Email question: What financial documents do I need to keep?

Written by
Peter Dunn

Hello Pete!

I have a question about financial documents…. What should I be keeping and for how long should I keep it? Tax documents, bills, bank statements, pay stubs, old checkbooks, all of that stuff. I have probably a couple of boxes of this type of paperwork, but something is telling me I don’t need it. But I feel like I need to keep it, just in case.

Also – in my mind, and probably in my mind alone – it is necessary to keep receipts from my purchases to make sure things go through as they should…. But clearly a lot of people don’t get receipts. I have a feeling I am hoarding a lot of unnecessary paper. Any thoughts and advice on this would be most appreciated!



Hey Cynthia,

Thanks for the question. I understand the compulsion to keep everything, it feels safe. But really you don't need to keep too much. Here's what you need to keep and for how long:

- Receipts for ATM withdrawals and minor purchases can be kept until they've cleared your account or you've recorded them, but it's not necessary.*

- Any statements from accounts such as utilities, phone bill, and credit cards are okay to shred each month when the new one comes. Although, if you have access to the statements online then there is no need to keep the statements at all. But if shredding them makes you nervous, keep the statements for one year and then check against the year end statement. If they match up, you can trash all the monthly statements and only keep the year end one.*

- Keep your paycheck stubs until you get your yearly W2, if they match up, you can trash the stubs.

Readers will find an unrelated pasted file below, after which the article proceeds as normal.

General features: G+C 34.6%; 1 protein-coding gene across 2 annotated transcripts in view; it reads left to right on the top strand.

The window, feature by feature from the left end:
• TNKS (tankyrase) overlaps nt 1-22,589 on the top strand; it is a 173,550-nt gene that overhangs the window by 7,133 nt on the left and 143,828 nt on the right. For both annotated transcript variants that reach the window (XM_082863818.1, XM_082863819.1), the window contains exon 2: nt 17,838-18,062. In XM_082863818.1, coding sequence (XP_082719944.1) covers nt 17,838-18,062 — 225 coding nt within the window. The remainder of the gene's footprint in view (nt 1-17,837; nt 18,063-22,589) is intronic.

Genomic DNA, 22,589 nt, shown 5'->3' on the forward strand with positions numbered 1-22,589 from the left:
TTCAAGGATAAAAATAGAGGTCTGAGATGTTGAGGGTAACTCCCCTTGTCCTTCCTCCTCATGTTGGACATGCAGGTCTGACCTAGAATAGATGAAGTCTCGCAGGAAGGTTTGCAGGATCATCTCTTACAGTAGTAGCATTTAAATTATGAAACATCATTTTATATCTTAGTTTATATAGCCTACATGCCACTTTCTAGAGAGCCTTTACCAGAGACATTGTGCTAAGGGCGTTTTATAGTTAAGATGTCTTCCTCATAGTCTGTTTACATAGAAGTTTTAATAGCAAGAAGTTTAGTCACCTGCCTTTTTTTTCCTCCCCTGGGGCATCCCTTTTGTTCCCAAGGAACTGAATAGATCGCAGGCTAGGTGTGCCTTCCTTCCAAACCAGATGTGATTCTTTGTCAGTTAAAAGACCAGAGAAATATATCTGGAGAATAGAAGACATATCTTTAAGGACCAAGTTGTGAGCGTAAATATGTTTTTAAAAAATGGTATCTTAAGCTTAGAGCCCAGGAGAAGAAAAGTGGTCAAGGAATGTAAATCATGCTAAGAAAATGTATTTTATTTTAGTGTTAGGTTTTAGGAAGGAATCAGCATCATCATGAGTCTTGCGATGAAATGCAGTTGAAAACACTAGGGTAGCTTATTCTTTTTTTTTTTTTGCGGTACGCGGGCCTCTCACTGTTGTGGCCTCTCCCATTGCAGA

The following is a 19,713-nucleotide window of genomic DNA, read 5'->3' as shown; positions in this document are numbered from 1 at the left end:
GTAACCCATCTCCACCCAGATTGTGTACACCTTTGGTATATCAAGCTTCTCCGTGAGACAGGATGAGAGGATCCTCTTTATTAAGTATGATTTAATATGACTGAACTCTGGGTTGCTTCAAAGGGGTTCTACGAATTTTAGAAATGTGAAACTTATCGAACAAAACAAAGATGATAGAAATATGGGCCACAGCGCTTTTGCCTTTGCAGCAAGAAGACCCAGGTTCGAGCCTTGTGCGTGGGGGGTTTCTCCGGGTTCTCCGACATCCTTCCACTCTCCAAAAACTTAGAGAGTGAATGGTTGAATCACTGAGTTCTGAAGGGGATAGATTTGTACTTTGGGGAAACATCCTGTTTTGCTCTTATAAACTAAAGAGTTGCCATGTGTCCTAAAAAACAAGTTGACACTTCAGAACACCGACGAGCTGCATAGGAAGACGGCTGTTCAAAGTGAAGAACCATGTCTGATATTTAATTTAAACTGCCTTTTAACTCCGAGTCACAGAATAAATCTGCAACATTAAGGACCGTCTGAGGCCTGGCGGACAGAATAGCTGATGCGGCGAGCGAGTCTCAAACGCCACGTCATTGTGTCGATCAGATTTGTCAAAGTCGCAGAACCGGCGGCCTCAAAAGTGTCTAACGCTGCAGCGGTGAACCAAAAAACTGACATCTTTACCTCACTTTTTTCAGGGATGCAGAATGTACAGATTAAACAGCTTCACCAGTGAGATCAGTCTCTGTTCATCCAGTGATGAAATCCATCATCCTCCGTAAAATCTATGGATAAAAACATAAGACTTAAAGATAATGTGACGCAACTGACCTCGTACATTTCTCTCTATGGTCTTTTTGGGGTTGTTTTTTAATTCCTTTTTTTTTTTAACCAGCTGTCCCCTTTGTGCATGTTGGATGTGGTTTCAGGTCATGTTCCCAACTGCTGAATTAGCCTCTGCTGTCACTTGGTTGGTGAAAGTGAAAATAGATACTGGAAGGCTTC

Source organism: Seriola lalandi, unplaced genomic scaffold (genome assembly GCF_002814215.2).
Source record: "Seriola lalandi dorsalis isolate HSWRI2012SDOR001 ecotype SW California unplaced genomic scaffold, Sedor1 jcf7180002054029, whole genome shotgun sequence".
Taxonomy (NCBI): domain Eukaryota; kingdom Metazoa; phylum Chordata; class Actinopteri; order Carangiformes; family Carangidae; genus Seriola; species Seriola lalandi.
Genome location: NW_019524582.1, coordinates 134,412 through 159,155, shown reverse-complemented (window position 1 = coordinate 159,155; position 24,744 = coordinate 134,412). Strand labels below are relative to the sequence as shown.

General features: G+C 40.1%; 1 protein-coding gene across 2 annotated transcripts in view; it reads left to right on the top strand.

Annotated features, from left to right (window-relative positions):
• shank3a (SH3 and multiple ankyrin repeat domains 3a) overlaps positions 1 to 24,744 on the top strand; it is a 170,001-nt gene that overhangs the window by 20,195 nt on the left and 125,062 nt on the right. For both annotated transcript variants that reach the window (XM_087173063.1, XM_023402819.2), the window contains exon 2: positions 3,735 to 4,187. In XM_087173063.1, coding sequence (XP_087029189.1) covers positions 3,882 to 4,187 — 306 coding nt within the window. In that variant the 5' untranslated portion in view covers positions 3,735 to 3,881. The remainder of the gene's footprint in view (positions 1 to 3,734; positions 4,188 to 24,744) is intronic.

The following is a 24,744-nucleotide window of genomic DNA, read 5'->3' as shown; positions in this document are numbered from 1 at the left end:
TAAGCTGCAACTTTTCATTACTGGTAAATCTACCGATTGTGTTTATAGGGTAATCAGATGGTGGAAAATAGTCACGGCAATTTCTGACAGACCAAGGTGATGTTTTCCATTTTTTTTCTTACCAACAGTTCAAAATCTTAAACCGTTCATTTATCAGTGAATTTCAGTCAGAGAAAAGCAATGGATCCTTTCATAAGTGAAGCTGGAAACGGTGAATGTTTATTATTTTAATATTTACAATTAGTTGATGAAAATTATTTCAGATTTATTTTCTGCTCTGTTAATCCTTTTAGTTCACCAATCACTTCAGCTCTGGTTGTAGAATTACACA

- Keep your current insurance documents, when you get next years documents, shred the previous year.

- You can shred your monthly investment statements as the new one arrives. Keep the yearly statements until you sell or cash out the investments.

- Keep all medical records, expenses, and documents for one year. If you itemize the expenses on your taxes, keep the medical receipts with that year's tax return documents.

- Receipts for expensive items (TVs, appliances) should be kept for the length of time you own the item.

- Keep tax returns for seven years, or indefinitely. Seven years is safe, indefinitely is extra safe.

- Keep records on purchases and sales of vehicles, homes, etc. indefinitely.

- Keep documents and receipts for vehicle and home maintenance for the length of time you own the vehicle or home.

- Keep these indefinitely: life insurance policies, estate planning documents, defined benefit planning documents, and annual statements for retirement and brokerage accounts.

*Unless it will be a part of a tax-deduction, then keep until tax time. Any receipts or documents used on your taxes should be kept until tax time, and then filed with your return.

Step up your financial wellness game.

Stay up-to-date with the latest in employee wellbeing from the desk of Pete the Planner®. Subscribe to the monthly newsletter to get industry insights and proven strategies on how to be the wellness champion your team wants you to be.